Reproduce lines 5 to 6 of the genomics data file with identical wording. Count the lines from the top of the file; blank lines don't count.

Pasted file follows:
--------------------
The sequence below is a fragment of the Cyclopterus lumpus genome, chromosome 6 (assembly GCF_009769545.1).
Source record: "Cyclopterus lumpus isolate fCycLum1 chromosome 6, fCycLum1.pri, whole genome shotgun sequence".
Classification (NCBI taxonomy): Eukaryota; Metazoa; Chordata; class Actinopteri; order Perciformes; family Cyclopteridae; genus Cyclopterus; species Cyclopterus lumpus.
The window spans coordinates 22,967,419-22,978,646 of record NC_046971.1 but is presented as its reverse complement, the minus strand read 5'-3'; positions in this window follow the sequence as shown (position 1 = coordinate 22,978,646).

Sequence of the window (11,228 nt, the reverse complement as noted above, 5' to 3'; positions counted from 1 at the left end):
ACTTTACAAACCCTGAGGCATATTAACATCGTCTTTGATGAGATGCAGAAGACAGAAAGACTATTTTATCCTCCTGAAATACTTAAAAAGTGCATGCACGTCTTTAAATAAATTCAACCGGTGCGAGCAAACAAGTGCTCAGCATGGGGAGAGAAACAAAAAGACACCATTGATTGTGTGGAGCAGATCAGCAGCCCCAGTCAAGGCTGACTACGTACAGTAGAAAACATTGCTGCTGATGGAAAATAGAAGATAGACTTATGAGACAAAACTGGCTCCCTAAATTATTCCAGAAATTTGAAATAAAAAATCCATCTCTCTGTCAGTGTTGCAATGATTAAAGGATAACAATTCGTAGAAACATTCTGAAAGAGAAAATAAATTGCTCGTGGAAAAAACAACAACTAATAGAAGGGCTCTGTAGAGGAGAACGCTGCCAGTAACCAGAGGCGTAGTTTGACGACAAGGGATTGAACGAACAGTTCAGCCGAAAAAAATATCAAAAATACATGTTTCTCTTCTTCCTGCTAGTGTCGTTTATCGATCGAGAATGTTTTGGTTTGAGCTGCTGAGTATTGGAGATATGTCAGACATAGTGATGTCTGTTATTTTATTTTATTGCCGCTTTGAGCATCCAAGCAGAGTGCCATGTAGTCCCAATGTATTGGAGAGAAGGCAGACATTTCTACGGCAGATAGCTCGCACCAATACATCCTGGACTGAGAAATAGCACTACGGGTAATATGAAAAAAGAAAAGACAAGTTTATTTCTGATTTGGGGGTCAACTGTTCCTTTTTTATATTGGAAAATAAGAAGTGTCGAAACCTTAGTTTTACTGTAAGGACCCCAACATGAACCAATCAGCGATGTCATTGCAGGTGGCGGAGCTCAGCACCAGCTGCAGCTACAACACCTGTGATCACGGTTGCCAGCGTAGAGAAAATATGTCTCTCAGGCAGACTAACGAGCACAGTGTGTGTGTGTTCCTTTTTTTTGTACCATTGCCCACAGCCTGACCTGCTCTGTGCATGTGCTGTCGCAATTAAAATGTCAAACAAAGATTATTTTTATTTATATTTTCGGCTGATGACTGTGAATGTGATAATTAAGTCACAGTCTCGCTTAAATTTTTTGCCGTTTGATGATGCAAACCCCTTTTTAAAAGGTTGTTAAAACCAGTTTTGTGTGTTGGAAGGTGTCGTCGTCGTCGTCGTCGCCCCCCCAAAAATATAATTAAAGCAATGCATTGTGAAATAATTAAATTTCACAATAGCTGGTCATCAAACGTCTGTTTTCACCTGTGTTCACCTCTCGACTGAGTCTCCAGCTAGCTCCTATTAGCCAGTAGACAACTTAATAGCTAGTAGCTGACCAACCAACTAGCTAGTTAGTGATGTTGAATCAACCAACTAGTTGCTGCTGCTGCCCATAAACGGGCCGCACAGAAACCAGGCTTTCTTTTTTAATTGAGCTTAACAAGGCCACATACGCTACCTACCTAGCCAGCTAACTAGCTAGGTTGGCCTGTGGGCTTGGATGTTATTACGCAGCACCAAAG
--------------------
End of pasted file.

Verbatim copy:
Sequence of the window (11,228 nt, the reverse complement as noted above, 5' to 3'; positions counted from 1 at the left end):
ACTTTACAAACCCTGAGGCATATTAACATCGTCTTTGATGAGATGCAGAAGACAGAAAGACTATTTTATCCTCCTGAAATACTTAAAAAGTGCATGCACGTCTTTAAATAAATTCAACCGGTGCGAGCAAACAAGTGCTCAGCATGGGGAGAGAAACAAAAAGACACCATTGATTGTGTGGAGCAGATCAGCAGCCCCAGTCAAGGCTGACTACGTACAGTAGAAAACATTGCTGCTGATGGAAAATAGAAGATAGACTTATGAGACAAAACTGGCTCCCTAAATTATTCCAGAAATTTGAAATAAAAAATCCATCTCTCTGTCAGTGTTGCAATGATTAAAGGATAACAATTCGTAGAAACATTCTGAAAGAGAAAATAAATTGCTCGTGGAAAAAACAACAACTAATAGAAGGGCTCTGTAGAGGAGAACGCTGCCAGTAACCAGAGGCGTAGTTTGACGACAAGGGATTGAACGAACAGTTCAGCCGAAAAAAATATCAAAAATACATGTTTCTCTTCTTCCTGCTAGTGTCGTTTATCGATCGAGAATGTTTTGGTTTGAGCTGCTGAGTATTGGAGATATGTCAGACATAGTGATGTCTGTTATTTTATTTTATTGCCGCTTTGAGCATCCAAGCAGAGTGCCATGTAGTCCCAATGTATTGGAGAGAAGGCAGACATTTCTACGGCAGATAGCTCGCACCAATACATCCTGGACTGAGAAATAGCACTACGGGTAATATGAAAAAAGAAAAGACAAGTTTATTTCTGATTTGGGGGTCAACTGTTCCTTTTTTATATTGGAAAATAAGAAGTGTCGAAACCTTAGTTTTACTGTAAGGACCCCAACATGAACCAATCAGCGATGTCATTGCAGGTGGCGGAGCTCAGCACCAGCTGCAGCTACAACACCTGTGATCACGGTTGCCAGCGTAGAGAAAATATGTCTCTCAGGCAGACTAACGAGCACAGTGTGTGTGTGTTCCTTTTTTTTGTACCATTGCCCACAGCCTGACCTGCTCTGTGCATGTGCTGTCGCAATTAAAATGTCAAACAAAGATTATTTTTATTTATATTTTCGGCTGATGACTGTGAATGTGATAATTAAGTCACAGTCTCGCTTAAATTTTTTGCCGTTTGATGATGCAAACCCCTTTTTAAAAGGTTGTTAAAACCAGTTTTGTGTGTTGGAAGGTGTCGTCGTCGTCGTCGTCGCCCCCCCAAAAATATAATTAAAGCAATGCATTGTGAAATAATTAAATTTCACAATAGCTGGTCATCAAACGTCTGTTTTCACCTGTGTTCACCTCTCGACTGAGTCTCCAGCTAGCTCCTATTAGCCAGTAGACAACTTAATAGCTAGTAGCTGACCAACCAACTAGCTAGTTAGTGATGTTGAATCAACCAACTAGTTGCTGCTGCTGCCCATAAACGGGCCGCACAGAAACCAGGCTTTCTTTTTTAATTGAGCTTAACAAGGCCACATACGCTACCTACCTAGCCAGCTAACTAGCTAGGTTGGCCTGTGGGCTTGGATGTTATTACGCAGCACCAAAG